3. Select your marketing mix
Now it’s time to select your marketing activities. Remember, the magic ingredient of marketing is tailoring campaigns to suit your audience so copying what you’ve done previously for another journal might not work. Consider how you can best reach them – what social channels do they use? Do they attend any events? We recommend justifying why you want to use each tactic in relation to your audience(s) and goal(s) to keep you on track. Here are a select few to think about:
Discoverability – being search friendly is important in today’s digital world so make sure the journal homepage and articles contain up-to-date information and is search engine optimized. For example, Wiley states that more than 50% of traffic to Wiley’s Online Library comes from online searches so getting this right can make a massive difference to your impact. Also, think about where is your journal content indexed and which directories is your journal on - how accessible is your content? Is your content aggregated?
Printed collateral – traditional marketing tactics like printed promotional materials such as posters, business cards and flyers can be key to raising the visibility of your journal at events and conferences, but they can be hard to measure the effectiveness of. Many publishers are now looking to reduce their costs and environmental impact by hugely cutting back what they print
Online media – digital marketing is becoming increasingly important and can result in better response times, improved customer interaction and provide clearly measurable results. Having journal-specific social media accounts can be an effective way of disseminating key messages and published content - or having subject level social accounts so you can share the responsibility of populating social channels with colleagues. Don’t forget to include links to the journal homepage or individual articles within your posts to make it easy for your audience to access. Once you decide on a social media channel, you need to be committed to it and have a strategy in place. Social advertising gives you greater flexibility and more targetted approaches and may be worth considering. We've got a series of hints and tips for YouTube, Instagram, Twitter, Facebook, LinkedIn, Reddit and WeChat for you to check out - https://www.youtube.com/playlist?list=PLzZ3BrpL2eGso7yhy-x-Aiq6Th6mQ5Vny
Promotions – dependent on your strategy, you could be looking to have exciting and sought after promotional items at events, encourage opt-ins to TOC alerts and journal newsletters through competitions, and have giveaways - just be mindful of the legalities around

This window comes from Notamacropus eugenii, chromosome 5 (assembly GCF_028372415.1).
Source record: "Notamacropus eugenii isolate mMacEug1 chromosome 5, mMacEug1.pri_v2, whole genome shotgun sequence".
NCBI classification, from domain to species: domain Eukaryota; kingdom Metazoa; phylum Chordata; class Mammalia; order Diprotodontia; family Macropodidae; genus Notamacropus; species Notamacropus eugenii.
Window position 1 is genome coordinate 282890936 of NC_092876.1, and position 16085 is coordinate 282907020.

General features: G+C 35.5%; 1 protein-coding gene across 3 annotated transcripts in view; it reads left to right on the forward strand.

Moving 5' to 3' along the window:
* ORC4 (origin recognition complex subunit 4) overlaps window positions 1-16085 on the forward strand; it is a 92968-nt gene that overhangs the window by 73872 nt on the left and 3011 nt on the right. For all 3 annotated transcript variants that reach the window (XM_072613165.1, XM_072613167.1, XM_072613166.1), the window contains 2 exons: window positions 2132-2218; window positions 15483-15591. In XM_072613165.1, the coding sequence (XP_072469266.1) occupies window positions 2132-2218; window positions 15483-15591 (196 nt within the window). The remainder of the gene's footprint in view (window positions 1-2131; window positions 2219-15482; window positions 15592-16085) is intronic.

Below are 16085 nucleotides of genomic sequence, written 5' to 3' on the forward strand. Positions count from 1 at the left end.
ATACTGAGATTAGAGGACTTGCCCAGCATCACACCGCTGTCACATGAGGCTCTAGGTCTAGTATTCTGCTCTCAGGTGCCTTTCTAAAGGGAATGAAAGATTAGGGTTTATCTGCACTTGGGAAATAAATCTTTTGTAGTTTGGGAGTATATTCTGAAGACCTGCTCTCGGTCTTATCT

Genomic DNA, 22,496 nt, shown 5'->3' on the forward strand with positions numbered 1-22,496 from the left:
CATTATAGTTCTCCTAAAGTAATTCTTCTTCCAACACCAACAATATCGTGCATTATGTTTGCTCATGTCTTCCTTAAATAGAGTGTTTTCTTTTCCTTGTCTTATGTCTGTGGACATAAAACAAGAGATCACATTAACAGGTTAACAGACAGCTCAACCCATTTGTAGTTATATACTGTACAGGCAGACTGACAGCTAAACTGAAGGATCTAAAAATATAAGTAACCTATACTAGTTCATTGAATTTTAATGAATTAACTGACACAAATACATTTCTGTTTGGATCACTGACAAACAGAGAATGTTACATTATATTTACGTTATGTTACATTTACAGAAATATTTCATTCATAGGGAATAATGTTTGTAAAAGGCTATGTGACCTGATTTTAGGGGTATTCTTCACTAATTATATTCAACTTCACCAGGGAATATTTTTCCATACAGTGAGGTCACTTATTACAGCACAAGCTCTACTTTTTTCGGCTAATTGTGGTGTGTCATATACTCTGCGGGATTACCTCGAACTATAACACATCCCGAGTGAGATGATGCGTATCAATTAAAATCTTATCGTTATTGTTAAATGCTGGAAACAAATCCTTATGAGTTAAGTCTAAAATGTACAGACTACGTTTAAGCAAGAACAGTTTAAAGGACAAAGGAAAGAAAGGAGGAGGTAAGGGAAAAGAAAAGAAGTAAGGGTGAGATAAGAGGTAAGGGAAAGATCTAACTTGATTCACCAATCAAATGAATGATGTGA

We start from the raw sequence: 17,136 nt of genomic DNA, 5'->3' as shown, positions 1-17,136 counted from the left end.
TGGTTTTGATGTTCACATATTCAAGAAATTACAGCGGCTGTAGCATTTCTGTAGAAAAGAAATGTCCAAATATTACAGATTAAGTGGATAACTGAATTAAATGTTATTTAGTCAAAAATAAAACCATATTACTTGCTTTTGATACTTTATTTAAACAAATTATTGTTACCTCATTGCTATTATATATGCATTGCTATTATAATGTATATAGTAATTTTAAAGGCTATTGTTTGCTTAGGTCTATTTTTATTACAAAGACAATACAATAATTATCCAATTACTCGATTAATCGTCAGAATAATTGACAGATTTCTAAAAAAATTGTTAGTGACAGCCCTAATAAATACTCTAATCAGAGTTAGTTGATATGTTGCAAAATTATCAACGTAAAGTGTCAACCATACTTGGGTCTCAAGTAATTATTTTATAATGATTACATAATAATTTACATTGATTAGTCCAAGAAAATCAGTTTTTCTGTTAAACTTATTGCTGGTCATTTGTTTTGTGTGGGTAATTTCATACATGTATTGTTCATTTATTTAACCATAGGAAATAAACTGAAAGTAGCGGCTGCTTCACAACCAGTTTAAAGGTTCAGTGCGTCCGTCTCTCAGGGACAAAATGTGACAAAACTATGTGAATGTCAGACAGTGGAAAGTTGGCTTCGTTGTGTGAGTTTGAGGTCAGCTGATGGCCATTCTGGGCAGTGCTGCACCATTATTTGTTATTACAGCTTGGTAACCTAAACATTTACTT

Email campaign – sending out a series of emails to your existing audience is an easy way to spread the message of your new journal amongst your list of already relevant and engaged contacts. Do not send out an email to everyone in your list - you'll end up spamming people not interested, increase the likelihood of opt-outs and have poor engagement metrics. Carefully consider who really wants to know, and how engaged have they been in emails over the last year as a couple of examples
Digital banners – whether you have budget available for digital advertising like MPU banners or are just creating social banners, these can be an effective way to target your audience. The content of the banner needs to clearly inform the end-user and contain a specific call-to-action, e.g. submit to the journal. It’s important to select a site that is both relevant to your subject and is a place your target audience visit regularly. Of course, banners don't have to be just for websites and social channels but can be used as email signatures too. Animate your banners, include videos and GIFs rather than just static text for better engagement. We found this handy Google doc listing up-to-date social media image specifications for a number of social channels - https://www.internationalbunch.com/social-media-specifications
Email signatures – including links to your social media profiles and journal homepage on your email signature is an easy win to help widen your reach, as well as create an email signature banner - though be aware that images in emails like in signatures can cause your email to be flagged to sensitive spam filters
Press release – create a press release to alert the media of the launch. Make sure the story will be of interest to the wider public. Check out Class PR for guidance on how to write a press release
There are lots of other exciting activities you can do beyond launch - all, of course, dependent on your journal strategy and position in the lifecycle - but you need to carefully consider and be aware of legislation like GDPR. Think about keeping the conversation open with surveys, and help the community with funding and grants to attend events.
4. Track results and return on investment (ROI)
We can’t emphasize how important it is to measure the results of your activity. You need to stop doing what isn't working and carry on doing what is. Be brave, and agile with your approach - the landscape will change over time - you only have to have a global pandemic to see that! Measuring what you do will inform and guide your strategy going forward.
Discover our agile marketing masterclass to explore how you can adapt to your landscape:
Receive specialist help
If you would like more expert help or advice with journal marketing, please do get in touch with us at firstname.lastname@example.org. We’d love the opportunity to share our knowledge with you.